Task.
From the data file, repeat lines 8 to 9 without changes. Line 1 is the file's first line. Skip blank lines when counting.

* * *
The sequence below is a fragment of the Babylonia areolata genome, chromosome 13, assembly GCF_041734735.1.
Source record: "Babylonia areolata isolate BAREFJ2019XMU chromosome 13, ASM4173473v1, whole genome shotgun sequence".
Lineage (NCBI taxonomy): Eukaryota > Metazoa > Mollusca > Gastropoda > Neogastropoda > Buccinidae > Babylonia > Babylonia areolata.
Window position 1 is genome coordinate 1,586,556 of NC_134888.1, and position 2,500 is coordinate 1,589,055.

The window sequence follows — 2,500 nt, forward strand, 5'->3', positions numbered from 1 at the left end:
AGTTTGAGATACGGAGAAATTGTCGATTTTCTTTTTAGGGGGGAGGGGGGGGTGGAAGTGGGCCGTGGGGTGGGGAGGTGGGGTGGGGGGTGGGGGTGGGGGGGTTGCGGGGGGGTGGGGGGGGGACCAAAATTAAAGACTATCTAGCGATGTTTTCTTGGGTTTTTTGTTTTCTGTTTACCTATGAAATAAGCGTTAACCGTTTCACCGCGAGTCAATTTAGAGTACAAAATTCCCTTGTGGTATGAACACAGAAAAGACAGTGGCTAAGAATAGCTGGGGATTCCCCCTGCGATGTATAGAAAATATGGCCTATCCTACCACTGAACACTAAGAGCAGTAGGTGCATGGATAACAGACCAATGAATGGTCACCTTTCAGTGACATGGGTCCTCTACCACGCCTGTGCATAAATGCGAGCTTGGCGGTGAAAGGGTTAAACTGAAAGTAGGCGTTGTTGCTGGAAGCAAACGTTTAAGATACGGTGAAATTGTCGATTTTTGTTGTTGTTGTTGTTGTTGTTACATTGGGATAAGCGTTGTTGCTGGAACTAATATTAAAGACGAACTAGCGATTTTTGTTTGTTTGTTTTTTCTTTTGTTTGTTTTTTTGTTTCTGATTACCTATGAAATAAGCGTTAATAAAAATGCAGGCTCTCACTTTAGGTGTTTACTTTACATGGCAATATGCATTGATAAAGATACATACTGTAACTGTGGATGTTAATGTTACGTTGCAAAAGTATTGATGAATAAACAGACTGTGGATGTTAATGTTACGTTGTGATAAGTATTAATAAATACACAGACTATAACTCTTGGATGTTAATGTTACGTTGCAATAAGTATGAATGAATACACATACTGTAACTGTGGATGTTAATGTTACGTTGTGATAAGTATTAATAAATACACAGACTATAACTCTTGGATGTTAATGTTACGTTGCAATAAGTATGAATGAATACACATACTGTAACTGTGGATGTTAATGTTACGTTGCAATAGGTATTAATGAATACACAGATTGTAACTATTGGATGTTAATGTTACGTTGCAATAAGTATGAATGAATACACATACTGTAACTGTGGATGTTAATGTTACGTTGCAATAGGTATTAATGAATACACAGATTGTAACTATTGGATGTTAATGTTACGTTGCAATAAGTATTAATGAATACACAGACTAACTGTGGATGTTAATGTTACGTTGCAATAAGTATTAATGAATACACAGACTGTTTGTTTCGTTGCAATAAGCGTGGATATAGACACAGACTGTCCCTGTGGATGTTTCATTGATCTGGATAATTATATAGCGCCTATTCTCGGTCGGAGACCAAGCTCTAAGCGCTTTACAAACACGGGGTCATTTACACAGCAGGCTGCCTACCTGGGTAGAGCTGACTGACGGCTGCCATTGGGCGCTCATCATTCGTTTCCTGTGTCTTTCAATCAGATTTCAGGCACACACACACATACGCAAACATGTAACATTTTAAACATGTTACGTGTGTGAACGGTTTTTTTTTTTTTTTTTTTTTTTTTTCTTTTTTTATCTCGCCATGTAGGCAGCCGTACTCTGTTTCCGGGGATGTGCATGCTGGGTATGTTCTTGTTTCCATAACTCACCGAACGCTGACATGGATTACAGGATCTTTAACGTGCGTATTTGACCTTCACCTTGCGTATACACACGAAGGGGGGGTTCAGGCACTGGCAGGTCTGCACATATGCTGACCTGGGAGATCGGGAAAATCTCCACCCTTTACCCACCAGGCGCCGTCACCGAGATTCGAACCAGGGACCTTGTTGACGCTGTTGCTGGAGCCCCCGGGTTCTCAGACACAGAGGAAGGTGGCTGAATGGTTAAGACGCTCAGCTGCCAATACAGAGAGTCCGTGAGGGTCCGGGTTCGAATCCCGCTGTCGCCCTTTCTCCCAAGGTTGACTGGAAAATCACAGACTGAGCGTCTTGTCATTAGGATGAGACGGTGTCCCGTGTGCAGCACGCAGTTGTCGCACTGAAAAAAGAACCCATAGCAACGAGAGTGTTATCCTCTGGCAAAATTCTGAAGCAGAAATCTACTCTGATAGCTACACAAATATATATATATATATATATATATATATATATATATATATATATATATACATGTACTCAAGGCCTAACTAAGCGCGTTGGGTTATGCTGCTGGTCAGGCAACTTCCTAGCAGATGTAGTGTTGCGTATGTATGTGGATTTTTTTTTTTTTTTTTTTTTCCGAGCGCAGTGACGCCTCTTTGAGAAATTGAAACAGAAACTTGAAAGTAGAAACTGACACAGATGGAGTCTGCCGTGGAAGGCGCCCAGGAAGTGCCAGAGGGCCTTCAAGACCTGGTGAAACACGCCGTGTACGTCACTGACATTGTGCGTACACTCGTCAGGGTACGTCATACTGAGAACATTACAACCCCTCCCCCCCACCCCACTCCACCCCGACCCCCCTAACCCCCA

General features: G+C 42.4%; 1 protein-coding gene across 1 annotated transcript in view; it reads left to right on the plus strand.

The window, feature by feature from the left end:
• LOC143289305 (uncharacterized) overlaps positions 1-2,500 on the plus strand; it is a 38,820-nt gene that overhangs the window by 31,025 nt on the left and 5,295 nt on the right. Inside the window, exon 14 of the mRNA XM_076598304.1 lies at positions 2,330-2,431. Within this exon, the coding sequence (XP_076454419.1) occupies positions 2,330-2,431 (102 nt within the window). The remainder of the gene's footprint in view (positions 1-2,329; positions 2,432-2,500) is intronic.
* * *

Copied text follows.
The window, feature by feature from the left end:
• LOC143289305 (uncharacterized) overlaps positions 1-2,500 on the plus strand; it is a 38,820-nt gene that overhangs the window by 31,025 nt on the left and 5,295 nt on the right. Inside the window, exon 14 of the mRNA XM_076598304.1 lies at positions 2,330-2,431. Within this exon, the coding sequence (XP_076454419.1) occupies positions 2,330-2,431 (102 nt within the window). The remainder of the gene's footprint in view (positions 1-2,329; positions 2,432-2,500) is intronic.